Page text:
The following posts have been tagged with "soccer creating space"...
Too much width in your soccer defense is bad. The wider your soccer defense is, the more spread out & the easier it is to penetrate. Your defenders should stay close enough together to support each other, but not too close (if they are too close, they lose effectiveness & can’t cover enough space). Your soccer defense should be just wide enough to slow down the attack (i.e., just wide enough that the attackers can’t easily go around you) & should “shift & sag” so there are multiple layers of defenders between the ball & the goal. As your team gets older & plays better teams, the attackers will start to “switch fields” and use a wide attack as a way to get around your defense & to loosen it up. (See “Soccer Support“, “Soccer Cover“, “Support Distance & Relative Position in Soccer“, “Spread The Soccer Field” & “Stretched Soccer Defense“).
- a. Any time you have a soccer pass, take it. Dribble only when you can’t pass or if you can dribble & score.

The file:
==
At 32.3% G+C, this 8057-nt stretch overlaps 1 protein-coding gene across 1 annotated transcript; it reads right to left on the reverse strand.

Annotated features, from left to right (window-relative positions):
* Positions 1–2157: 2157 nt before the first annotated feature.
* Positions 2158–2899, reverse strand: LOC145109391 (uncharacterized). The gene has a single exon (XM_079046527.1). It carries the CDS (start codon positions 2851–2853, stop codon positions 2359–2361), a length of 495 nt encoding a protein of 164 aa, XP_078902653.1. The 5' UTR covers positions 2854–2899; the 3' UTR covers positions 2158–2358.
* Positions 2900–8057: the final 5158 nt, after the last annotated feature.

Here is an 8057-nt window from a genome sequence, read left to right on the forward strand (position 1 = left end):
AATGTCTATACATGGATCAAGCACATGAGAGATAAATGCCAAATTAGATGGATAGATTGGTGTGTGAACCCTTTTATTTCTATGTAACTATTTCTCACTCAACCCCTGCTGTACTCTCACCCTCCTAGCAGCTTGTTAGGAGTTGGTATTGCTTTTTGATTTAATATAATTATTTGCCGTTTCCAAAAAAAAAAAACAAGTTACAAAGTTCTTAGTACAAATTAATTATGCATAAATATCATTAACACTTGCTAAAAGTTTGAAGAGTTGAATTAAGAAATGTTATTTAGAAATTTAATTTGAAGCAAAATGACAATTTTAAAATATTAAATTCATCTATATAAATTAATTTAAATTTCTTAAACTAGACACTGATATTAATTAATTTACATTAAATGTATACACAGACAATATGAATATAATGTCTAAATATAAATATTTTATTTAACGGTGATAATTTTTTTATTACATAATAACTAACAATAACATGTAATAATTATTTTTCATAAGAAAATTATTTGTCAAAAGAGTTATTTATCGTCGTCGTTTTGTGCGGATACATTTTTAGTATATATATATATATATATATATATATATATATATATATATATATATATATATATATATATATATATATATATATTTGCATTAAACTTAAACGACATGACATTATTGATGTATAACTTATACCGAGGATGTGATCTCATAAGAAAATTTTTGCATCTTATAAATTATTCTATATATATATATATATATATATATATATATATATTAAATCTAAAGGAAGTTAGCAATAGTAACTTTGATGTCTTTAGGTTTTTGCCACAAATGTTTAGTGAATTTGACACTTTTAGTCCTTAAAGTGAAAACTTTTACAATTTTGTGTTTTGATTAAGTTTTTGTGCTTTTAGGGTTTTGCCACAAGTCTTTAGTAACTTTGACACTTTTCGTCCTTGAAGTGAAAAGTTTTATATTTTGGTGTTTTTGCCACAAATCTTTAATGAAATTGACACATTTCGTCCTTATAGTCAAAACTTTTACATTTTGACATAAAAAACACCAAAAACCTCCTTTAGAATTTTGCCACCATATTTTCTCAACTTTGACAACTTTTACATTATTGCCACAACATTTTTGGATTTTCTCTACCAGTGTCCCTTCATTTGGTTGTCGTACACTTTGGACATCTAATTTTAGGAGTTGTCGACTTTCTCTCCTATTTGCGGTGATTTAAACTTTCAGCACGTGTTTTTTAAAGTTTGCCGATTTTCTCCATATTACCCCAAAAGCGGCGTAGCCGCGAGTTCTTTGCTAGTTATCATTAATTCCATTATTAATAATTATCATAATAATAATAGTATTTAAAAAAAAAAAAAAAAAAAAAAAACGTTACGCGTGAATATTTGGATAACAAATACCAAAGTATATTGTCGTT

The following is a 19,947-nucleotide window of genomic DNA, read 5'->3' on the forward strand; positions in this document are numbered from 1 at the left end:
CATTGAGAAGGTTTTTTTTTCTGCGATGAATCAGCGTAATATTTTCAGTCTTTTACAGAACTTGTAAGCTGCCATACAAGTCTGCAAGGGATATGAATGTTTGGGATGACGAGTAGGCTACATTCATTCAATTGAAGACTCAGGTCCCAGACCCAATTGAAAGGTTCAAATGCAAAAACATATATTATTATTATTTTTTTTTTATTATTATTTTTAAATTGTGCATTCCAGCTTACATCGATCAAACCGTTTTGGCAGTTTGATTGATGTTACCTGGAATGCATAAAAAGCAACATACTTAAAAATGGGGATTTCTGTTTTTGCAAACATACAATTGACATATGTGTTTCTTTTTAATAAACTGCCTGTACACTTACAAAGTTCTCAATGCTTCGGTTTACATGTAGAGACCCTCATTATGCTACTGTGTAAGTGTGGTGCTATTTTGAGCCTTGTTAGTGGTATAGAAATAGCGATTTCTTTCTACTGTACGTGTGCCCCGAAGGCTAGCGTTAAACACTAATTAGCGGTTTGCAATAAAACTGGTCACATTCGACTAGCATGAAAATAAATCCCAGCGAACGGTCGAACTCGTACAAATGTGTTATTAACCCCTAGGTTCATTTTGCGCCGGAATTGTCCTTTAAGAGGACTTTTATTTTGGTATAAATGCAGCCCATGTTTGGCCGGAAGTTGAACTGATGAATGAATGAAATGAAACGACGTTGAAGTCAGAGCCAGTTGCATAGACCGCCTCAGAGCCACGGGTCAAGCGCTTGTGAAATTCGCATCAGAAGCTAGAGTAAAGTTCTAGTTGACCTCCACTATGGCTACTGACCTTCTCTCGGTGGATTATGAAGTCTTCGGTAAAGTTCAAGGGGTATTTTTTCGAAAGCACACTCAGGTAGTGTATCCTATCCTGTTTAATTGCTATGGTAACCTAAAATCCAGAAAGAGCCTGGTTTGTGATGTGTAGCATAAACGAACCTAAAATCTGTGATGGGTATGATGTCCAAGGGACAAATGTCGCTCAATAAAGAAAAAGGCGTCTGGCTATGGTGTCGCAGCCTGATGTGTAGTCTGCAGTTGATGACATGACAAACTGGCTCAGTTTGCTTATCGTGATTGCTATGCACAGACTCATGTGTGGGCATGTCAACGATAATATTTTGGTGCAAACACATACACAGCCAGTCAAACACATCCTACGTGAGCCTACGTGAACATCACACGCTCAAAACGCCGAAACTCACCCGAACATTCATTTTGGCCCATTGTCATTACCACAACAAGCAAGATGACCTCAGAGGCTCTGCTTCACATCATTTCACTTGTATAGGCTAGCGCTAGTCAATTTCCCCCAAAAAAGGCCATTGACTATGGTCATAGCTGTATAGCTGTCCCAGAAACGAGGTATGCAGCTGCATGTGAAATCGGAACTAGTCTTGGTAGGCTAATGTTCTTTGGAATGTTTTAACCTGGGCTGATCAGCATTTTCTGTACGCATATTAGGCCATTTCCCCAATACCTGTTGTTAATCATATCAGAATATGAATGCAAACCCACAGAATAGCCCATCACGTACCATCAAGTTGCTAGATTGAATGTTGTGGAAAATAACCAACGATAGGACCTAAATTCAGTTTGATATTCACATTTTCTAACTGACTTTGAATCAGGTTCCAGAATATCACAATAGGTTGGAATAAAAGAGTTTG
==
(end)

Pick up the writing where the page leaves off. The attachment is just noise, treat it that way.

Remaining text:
- b. Generally, do not dribble in the 1/3 of the soccer field nearest your own goal (i.e., in your "defending Third") unless you must in order to get past a defender so you can make a pass or a clearing soccer kick, because if you dribble near your goal the other team might steal the ball & score. Especially if the ball is in the Danger Zone, you should clear it, preferably to the side. If you must dribble, dribble toward the side line, not toward the center. (See "Soccer Attacking", "Soccer Creating Space" & "Soccer Attacking Third").
There are many soccer coaching tips in this soccer Dictionary. See “Coaching Rules“, “Attacking Plan“, “Soccer Formations“, “Creating Space“, “Shift & Sag“, “Spread the Field“, “Styles of Play“, and “Support“.